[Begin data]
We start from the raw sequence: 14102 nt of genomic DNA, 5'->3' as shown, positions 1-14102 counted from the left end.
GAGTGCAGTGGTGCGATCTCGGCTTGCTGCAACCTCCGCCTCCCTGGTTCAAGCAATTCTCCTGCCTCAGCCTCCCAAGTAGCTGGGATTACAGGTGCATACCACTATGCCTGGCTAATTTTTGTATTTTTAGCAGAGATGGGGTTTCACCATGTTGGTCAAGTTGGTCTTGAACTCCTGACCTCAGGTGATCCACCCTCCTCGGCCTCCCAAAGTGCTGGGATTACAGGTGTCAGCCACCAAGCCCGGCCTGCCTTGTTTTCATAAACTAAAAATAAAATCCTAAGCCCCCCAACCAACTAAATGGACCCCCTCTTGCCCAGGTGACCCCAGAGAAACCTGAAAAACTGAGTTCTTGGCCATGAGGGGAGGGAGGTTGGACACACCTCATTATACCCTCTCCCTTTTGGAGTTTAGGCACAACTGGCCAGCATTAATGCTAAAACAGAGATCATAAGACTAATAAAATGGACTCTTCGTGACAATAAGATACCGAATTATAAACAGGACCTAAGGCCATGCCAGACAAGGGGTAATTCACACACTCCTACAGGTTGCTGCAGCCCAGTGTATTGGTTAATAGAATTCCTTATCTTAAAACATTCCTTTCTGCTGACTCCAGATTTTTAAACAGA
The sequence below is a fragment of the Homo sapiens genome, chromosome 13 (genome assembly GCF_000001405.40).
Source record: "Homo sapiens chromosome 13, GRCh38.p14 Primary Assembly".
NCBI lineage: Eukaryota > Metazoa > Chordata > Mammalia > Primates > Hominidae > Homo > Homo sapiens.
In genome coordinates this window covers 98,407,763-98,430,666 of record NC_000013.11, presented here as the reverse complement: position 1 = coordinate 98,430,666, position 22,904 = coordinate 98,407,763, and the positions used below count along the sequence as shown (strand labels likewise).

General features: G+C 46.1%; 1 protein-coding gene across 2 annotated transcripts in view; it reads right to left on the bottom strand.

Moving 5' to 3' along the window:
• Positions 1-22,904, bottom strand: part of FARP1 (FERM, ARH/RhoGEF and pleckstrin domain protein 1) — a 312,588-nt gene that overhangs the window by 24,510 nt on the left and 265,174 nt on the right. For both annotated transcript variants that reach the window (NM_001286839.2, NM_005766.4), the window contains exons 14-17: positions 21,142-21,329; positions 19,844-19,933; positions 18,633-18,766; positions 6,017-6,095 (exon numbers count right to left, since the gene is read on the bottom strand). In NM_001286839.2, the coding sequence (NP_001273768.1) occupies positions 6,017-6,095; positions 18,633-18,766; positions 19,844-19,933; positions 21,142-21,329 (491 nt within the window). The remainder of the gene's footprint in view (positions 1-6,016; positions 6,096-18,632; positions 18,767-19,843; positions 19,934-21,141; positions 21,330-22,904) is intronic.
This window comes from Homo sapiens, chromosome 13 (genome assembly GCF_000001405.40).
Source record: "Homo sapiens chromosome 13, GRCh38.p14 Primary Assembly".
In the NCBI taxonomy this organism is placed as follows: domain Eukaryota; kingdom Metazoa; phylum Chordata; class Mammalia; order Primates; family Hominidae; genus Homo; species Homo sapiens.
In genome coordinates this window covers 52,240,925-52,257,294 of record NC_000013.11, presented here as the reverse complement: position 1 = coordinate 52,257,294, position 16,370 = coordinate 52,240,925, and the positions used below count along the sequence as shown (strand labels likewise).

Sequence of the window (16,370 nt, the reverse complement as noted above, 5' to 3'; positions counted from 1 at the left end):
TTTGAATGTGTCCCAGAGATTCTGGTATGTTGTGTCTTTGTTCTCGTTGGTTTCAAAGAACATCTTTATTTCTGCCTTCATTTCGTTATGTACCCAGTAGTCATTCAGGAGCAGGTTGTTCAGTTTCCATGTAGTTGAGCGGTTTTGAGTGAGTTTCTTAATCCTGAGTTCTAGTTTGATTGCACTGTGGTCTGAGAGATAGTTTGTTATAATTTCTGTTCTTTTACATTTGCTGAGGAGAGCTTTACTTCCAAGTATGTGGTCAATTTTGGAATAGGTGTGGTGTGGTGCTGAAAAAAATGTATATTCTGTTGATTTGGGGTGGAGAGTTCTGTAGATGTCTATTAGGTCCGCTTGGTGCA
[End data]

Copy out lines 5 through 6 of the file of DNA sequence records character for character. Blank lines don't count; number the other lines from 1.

NCBI lineage: Eukaryota > Metazoa > Chordata > Mammalia > Primates > Hominidae > Homo > Homo sapiens.
In genome coordinates this window covers 98,407,763-98,430,666 of record NC_000013.11, presented here as the reverse complement: position 1 = coordinate 98,430,666, position 22,904 = coordinate 98,407,763, and the positions used below count along the sequence as shown (strand labels likewise).